* UK's Brown says nobody discriminated against on bonuses
* UK business secretary says RBS should not be singled out
* Goldman Sachs seeks to head off bonus backlash - report
* Barclays to raise fixed salaries, backdate them -source
* RBS shares rise 2.5 pct; Barclays up 3.2 pct
(Adds comment from Fidelity)
By Keith Weir and Paul Hoskins
LONDON, Dec 3 British Prime Minister Gordon
Brown moved to allay fears of a mass walk out by the board of
Royal Bank of Scotland (RBS.L), saying it would not be singled
out for unduly harsh treatment over bonuses.
In a rare move by politicians to calm the global backlash
against big payouts to bankers, Brown said nobody was being
"discriminated against" while his business secretary Peter
Mandelson said he understood the concerns of RBS directors.
Their comments followed a Wall Street Journal report that
Goldman Sachs (GS.N) is meeting investors in an effort to head
off anger over planned bonuses that will put employees on track
to earn an average of $700,000 each this year. [ID:nN0258740]
UK rival Barclays (BARC.L), meanwhile, is to bump up the
fixed salaries of staff in its Barclays Capital investment bank,
an industry source said. The bank will also backdate some of the
Other banks have increased basic salaries as pressure builds
on them to limit their annual bonus awards -- an unintended
consequence of guilelines set by G20 countries, and likely to
add to the debate about fat payouts to bankers after the crisis.
RBS, set to become 84 percent state-owned after its latest
government bailout, warned on Wednesday it could struggle to
hire or retain key staff after the government took control of
bonuses in return for insuring its bad debts. [ID:nGEE5B114J]
Industry sources, who say the bank's board could resign en
masse were the government to veto bonuses, point out directors
have a fiduciary duty to act in the best interests of the whole
company and therefore all its shareholders, big or small.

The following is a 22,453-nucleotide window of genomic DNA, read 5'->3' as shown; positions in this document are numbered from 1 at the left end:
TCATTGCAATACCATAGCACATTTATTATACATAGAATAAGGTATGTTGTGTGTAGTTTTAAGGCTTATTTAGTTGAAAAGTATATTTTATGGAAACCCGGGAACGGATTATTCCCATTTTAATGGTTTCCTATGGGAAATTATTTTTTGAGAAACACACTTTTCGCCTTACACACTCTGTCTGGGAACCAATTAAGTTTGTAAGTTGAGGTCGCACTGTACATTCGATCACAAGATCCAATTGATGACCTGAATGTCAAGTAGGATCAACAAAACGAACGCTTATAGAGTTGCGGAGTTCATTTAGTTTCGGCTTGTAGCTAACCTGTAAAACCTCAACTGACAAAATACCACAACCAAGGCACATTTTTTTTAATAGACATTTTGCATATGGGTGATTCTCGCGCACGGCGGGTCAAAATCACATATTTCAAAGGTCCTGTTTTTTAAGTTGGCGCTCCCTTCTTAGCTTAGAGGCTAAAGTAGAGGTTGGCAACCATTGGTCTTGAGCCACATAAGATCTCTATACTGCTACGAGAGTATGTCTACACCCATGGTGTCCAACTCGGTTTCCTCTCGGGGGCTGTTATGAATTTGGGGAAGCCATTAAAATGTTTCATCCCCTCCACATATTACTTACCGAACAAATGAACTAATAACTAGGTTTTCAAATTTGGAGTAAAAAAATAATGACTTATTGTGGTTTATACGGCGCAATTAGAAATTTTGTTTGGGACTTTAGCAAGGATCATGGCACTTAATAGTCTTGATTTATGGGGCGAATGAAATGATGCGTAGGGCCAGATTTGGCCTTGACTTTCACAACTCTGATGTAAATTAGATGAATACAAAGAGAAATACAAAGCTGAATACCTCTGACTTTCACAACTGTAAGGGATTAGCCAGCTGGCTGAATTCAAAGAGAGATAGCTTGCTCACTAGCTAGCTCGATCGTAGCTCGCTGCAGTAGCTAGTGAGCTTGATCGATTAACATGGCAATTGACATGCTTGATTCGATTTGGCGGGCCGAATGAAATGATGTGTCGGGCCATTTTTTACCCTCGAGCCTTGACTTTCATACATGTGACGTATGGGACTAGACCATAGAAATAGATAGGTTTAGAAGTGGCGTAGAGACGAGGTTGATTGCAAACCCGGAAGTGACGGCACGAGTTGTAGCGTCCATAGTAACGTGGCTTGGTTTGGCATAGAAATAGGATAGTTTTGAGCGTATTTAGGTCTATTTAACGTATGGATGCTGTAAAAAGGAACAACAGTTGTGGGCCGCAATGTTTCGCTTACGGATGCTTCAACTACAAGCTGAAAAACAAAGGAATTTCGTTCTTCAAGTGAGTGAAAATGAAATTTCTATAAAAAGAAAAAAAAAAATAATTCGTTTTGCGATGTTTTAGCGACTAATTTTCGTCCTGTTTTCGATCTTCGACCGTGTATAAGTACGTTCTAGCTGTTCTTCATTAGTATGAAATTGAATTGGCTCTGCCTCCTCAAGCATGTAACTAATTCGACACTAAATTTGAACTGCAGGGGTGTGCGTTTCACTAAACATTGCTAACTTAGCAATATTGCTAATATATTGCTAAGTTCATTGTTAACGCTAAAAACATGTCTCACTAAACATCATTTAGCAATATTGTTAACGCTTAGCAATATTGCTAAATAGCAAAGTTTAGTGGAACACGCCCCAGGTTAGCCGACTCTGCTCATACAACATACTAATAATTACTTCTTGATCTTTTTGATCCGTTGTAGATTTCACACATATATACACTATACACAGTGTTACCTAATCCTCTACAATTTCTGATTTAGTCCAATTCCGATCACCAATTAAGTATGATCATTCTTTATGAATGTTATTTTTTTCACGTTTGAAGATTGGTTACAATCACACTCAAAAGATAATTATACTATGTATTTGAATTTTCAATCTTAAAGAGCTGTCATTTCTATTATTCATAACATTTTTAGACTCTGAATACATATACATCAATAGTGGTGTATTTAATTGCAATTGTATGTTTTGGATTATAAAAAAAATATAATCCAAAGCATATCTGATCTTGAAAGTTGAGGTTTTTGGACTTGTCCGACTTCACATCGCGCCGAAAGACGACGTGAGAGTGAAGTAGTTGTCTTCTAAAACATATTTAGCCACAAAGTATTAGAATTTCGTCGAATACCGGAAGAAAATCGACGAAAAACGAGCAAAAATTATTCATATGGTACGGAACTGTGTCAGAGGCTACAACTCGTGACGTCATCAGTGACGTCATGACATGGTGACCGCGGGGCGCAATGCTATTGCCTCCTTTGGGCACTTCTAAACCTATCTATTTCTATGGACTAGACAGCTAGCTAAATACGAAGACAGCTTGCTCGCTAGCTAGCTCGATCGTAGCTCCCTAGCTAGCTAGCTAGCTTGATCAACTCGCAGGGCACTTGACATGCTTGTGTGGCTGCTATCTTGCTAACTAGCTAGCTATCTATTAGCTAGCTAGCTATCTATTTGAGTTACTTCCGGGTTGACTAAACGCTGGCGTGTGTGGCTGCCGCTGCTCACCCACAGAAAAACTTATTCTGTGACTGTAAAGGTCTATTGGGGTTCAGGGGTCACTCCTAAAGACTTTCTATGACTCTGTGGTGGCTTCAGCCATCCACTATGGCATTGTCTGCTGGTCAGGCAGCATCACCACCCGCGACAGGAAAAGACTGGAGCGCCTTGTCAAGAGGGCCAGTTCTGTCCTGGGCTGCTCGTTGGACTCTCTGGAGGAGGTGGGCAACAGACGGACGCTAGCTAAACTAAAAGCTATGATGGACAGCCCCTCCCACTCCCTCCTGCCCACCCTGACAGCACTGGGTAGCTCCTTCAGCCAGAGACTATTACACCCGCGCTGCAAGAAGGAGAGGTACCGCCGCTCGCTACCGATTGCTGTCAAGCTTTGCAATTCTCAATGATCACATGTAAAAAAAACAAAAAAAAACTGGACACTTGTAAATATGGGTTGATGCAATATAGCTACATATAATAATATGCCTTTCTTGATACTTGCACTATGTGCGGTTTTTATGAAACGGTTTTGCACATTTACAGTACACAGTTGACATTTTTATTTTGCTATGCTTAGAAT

"People like Standard Life and the Prudential and Fidelity,
I think now need to stand up and speak publicly about their
position on large bonuses and large payments," British Treasury
Minister Paul Myners told Sky television.
But one of that trio said it wants to do so out of the glare
of politics and the media.
"As with all issues related to governance, we believe that
these matters are most productively debated and discussed with
companies, between the parties and not in the full glare of the
public," said a spokesman for Fidelity International.
Analysts warn the government, facing an uphill battle to win
a general election due by June, risks undermining its
investment, and therefore the potential return for taxpayers, if
it bows to public anger and imposes a draconian cap on bonuses.
"No major bank, let alone one with a major capital markets
business, is in a position to compete if it can't pay the market
rate for its staff," said Simon Willis, banks analyst at NCB
Shares in RBS which fell 2 percent on Wednesday following
its warning on bonus caps bounced back on Thursday to trade 2.5
percent higher at 34.40 pence at 1327 GMT. Barclays was up 3.2
percent at 307.2 pence.
The problem faced by the government is that investment
banking, which pays the biggest bonuses, is one of the few areas
where banks are making profits in the current environment.
RBS Chief Executive Stephen Hester warned lawmakers on
Wednesday of the "tension" between short-term political
pressures on the government to clamp down on bonuses and the
longer-term aim of turning around the bank.
But Mandelson said it was important that all banks exercised
restraint on bonuses and that RBS should not be put at a
competitive disadvantage to its rivals.
"I understand the point of view that RBS directors are
expressing. They say they have to remain competitive in the
market in recruiting senior executives and that's why it's
important that all the banks are equally restrained and that RBS
is not singled out," Mandelson told BBC Radio 4. [ID:nLAL004324]
Brown and Mandelson both stressed the importance of a level
playing field when governing bonuses. [ID:nLAL004325]
"These procedures for bonuses are governed by the G20
agreements that we reached with all other countries," Brown told
a news conference. "Nobody is being discriminated against."
But in a sign the furore is unlikely to die down soon Vince
Cable, finance spokesman for the Liberal Democrats which is the
smaller of Britain's two main opposition parties, said Brown
should not be deterred by the risk of resignations at RBS.
"I would accept the resignations and call their bluff and be
very clear that the bank has got to act in the interests of the
public," he told Radio 4.
Meanwhile Myners signalled that the government was not ready
to allow a free-for-all on bonuses.
"The profits of our banks this year reflect very benign
conditions, the consequences of quantitative easing and
government intervention and it's far from clear that that should
lead to wholly fortuitous large bonus payments."
For a column on Barclays' back-dated salary hike stretches
rules, please click on [ID:nGEE5B20U2]
(Additional reporting by Steve Slater, Myles Neligan Kylie
McLellan and Joel Dimmock; Editing by Hans Peters)
((email@example.com; +44 20 7542 5331; Reuters